As I conducted my research I was able to understand the value a childhood holds by comparing my story to the other candidates. Although different individuals face different struggles it is your childhood experiences that shape your future choices. The impact of a childhood is never known or acknowledged until your faced with the lessons you should have learned as a child. By understanding the mindset of the public on a vast scale I was able to go into their personal timeline and work my way backwards in an attempt to see what their childhoods consisted of and find the connections between their past endeavors and their present state of mind. Looking deeper into my research it was evident to me that the noble childhood that should be in abundance is close to scarce. When getting a perspective from different backgrounds, and cultures made the statistics even more mind bottling to  know the scarcity in shining lights of courage on this dark shadow of drug abuse.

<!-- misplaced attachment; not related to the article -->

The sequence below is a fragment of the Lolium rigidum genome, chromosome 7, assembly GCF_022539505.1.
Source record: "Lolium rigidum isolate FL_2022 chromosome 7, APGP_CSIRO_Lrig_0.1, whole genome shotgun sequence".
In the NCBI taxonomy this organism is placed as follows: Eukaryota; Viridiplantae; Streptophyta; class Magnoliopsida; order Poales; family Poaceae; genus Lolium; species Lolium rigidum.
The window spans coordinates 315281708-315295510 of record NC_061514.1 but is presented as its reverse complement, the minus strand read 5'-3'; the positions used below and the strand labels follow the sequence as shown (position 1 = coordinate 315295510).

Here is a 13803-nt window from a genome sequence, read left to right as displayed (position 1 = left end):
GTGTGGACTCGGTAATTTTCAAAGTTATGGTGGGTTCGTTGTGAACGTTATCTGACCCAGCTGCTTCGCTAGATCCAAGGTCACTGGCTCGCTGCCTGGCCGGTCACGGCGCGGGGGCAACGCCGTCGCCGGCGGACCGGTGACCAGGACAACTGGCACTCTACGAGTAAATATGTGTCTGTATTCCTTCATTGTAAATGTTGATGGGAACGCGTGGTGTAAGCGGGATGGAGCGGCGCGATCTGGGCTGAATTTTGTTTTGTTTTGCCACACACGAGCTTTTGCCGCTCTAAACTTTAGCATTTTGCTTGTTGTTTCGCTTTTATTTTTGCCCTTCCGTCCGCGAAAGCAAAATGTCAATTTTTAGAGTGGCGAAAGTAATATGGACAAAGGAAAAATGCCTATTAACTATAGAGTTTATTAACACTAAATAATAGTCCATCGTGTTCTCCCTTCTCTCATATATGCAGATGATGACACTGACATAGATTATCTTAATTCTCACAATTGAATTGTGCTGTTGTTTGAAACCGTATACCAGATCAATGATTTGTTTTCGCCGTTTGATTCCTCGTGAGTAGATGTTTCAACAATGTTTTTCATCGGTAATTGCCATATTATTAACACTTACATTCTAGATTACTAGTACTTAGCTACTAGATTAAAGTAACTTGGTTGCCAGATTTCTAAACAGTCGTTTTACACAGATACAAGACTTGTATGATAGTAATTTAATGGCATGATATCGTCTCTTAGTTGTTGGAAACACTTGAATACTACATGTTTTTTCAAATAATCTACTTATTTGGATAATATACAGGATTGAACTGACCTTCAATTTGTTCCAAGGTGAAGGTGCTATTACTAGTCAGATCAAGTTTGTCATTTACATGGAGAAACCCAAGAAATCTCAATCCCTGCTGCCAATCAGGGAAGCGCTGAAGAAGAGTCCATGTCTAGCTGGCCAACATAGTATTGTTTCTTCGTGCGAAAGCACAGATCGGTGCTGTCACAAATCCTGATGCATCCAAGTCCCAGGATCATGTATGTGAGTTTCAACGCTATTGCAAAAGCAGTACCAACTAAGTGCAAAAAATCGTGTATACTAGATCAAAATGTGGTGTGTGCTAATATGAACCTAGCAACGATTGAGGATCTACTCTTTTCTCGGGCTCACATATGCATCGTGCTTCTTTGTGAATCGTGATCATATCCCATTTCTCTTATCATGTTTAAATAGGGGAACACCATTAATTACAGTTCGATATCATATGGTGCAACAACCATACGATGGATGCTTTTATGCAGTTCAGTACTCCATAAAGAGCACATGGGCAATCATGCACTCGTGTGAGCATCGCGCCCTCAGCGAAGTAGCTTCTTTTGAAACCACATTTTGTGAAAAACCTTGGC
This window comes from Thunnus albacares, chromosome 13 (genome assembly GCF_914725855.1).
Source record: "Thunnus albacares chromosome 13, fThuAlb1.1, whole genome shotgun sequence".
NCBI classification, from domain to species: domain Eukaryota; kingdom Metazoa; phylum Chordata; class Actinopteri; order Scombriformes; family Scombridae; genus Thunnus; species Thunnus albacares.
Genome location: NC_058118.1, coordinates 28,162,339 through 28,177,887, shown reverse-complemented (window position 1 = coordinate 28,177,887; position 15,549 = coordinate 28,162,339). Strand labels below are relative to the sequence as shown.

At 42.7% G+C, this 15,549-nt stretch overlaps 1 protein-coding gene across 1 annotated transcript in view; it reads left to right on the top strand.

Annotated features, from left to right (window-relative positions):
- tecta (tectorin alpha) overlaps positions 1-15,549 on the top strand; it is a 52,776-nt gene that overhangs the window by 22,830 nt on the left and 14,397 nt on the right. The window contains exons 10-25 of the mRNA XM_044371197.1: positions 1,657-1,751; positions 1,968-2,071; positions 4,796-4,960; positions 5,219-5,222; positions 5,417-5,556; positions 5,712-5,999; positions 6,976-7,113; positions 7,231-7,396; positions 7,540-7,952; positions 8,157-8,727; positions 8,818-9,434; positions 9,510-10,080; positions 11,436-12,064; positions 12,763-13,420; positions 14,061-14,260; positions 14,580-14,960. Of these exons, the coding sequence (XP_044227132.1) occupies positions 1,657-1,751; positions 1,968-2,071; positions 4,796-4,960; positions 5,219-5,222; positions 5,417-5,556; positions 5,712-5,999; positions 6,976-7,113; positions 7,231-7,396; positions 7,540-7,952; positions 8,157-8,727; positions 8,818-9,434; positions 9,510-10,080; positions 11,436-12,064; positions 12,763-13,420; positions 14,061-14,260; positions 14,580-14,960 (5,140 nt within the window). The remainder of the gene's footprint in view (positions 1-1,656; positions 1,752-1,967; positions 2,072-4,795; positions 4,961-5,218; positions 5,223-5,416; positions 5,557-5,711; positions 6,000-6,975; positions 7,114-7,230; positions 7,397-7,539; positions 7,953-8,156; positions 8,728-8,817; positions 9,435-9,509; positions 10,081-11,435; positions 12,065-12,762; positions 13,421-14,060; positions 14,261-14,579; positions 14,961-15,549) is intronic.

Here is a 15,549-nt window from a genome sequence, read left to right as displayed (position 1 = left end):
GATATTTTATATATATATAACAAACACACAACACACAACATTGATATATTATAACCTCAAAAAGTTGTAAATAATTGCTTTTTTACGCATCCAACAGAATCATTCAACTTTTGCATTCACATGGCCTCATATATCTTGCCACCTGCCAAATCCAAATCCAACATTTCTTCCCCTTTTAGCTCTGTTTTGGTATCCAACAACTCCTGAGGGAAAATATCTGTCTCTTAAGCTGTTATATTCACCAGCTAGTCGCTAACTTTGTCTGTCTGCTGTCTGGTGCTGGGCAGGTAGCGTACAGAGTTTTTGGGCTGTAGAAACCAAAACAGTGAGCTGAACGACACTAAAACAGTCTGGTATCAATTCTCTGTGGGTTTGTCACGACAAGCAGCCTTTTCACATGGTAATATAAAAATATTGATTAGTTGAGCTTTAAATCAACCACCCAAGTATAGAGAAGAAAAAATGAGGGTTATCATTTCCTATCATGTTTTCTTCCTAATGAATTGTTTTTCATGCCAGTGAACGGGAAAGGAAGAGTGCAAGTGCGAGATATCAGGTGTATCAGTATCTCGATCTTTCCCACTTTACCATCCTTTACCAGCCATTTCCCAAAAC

Drugs are a national epidemic that is taking control of the lives of innocents. Too many people are suffering to the effects of drugs which all starts from the lack of a healthy childhood that would teach these individuals at a young age the trials of life and the rights and wrongs that society has to offer. There are millions of people who are suffering from addiction to drugs, primarily because of their upbringing. “Roughly 200 million people worldwide use illicit drugs.” (Medical Unit, Katie Moisse). “Up to 39 million people are considered “problematic” or dependent drug users and up to 21 million people inject drugs, according to the report” (Medical Unit ,Moisse ). That means there are over 20 million people who suffer from drug use that is 20 million people didn’t live a noble life and did not have that fundamental background to support them astray from the shadow of abuse.